Drag reduction and wake mitigation in wind turbines using riblet microstructures

McEvoy, Daniel J. (2020) Drag reduction and wake mitigation in wind turbines using riblet microstructures. [USQ Project]

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Abstract

Wind turbines suffer many inefficiencies under immensely dynamic conditions. Turbulence, whether systemic or deliberately induced, generates far wake fields that deplete kinetic energy for downstream installations. This study will examine the use of a geometrical feature known as ‘riblets’, applied to the surface of turbine blades to reduce drag and mitigate wake effects.

Riblets were inspired by dermal denticles in shark skin, capable of reducing shear forces in the boundary layer. Previous studies into the use of man-made riblets focused on uniform designs across the aerofoil without giving consideration to bespoke designs that would address the complex varying shear forces and turbulent kinetic energy regions of the boundary layer. Computational fluid dynamic software was used to validate a known NACA 0012 aerofoil against experimental and simulated values from the National Aeronautics and Space Administration (NASA). Variations were then made to both uniform and non-uniform riblet configurations ranging in size from 50 to 125 micrometers along the chord length of an NACA 0012 standard symmetrical aerofoil. These included uniform and non-uniform riblet designs from fore to aft chordwise.

3D simulations were be completed using SOLIDWORKS Flow Simulation to measure free stream velocity and static/dynamic pressures across eight (8) aerofoils at wind speeds ranging from 5-90 m/s. A further four (4) S-802 wind turbine blade aerofoils were modelled and the methodology repeated. Comparing drag coefficients resulted in an overall decrease in performance of the riblet aerofoils, contrary to previous experimental studies. Drag was greater by up to 20% at lower velocities with the detriment decreasing as wind velocity increased.

It is likely that computational fluid dynamic software is unable to account for the complex nature of vortex control in the boundary layer. Whilst it may be able to resolve the generation and estimate the effects, when considering that the underlying mechanism for raising, pinning and separating vortices is not completely understood in experimentation, it would follow that software packages are yet to incorporate what is still a somewhat unknown phenomenon and it is likely cost prohibitive to develop.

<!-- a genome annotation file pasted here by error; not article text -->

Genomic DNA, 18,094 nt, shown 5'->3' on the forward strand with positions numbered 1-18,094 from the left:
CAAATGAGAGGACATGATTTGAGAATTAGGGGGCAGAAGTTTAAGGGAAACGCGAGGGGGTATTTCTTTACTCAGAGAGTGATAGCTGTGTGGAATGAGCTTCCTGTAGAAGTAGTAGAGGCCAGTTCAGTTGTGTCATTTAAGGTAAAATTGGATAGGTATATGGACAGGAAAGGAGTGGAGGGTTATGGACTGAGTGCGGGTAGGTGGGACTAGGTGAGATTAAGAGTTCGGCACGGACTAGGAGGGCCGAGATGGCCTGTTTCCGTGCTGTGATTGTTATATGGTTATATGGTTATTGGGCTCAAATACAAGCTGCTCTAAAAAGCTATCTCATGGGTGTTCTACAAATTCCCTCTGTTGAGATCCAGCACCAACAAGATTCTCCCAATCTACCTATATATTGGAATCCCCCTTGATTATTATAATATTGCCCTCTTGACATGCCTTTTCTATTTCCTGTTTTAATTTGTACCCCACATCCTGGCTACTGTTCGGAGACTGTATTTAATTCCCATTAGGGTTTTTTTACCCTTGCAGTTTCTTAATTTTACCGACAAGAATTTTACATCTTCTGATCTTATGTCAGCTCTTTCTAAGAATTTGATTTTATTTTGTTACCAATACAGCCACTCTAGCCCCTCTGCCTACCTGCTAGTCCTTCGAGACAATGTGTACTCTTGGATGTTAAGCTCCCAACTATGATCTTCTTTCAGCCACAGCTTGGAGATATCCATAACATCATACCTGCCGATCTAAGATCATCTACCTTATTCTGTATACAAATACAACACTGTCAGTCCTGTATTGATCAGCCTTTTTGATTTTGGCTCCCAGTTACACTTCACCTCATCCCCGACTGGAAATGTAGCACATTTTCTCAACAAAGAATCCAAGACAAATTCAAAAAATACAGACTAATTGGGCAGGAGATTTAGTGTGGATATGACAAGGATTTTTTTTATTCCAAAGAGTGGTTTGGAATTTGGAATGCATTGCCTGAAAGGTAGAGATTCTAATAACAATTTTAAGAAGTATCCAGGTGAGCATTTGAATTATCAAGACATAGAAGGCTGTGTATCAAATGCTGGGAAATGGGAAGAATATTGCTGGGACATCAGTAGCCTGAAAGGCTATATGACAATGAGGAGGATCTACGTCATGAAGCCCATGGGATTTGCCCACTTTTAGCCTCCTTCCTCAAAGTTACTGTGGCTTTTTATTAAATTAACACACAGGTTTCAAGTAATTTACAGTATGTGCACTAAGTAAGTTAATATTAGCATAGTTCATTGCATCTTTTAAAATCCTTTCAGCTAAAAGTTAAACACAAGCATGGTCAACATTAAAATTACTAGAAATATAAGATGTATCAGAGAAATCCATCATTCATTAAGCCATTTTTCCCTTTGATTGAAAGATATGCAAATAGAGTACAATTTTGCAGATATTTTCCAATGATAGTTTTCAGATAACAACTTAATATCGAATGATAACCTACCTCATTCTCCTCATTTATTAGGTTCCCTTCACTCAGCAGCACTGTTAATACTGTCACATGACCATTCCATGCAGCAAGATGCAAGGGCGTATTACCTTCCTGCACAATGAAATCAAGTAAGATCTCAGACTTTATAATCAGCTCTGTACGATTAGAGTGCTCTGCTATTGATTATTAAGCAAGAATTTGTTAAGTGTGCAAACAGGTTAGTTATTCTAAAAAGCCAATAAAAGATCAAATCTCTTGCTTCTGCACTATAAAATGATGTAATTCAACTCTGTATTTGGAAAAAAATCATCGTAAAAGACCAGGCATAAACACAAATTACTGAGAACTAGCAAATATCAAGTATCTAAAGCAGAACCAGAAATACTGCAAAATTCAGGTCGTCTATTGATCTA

This document describes the development of the project from original idea initiation to a fully scoped research project and resultant findings. This proposal includes a comprehensive literature review, proposed methodology of research, project scheduling, costs, risk assessment, risk mitigation and quality control planning. This research reaffirms the lack of precise understanding as to exactly why experimental riblet designs are able to yield drag reductions. Despite there being very reasonable assumptions it is likely still beyond even very complex CFD software algorithms. The research therefore indicates that in order to apply knowledge to wind turbine blade design, experimental data is not expected to corroborate simulations and practical application for research should be the starting point for drag reduction and the control of turbulent vortex generation in the field of fluid mechanics until greater practical understanding is achieved.


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Item Type: USQ Project
Item Status: Live Archive
Additional Information: Bachelor of Engineering (Honours)(Mechanical)
Faculty/School / Institute/Centre: Current - Faculty of Health, Engineering and Sciences - School of Mechanical and Electrical Engineering (1 Jul 2013 -)
Faculty/School / Institute/Centre: Current - Faculty of Health, Engineering and Sciences - School of Mechanical and Electrical Engineering (1 Jul 2013 -)
Supervisors: Saleh, Khalid
Date Deposited: 16 Aug 2021 05:40
Last Modified: 16 Aug 2021 05:40
URI: http://eprints.usq.edu.au/id/eprint/43047

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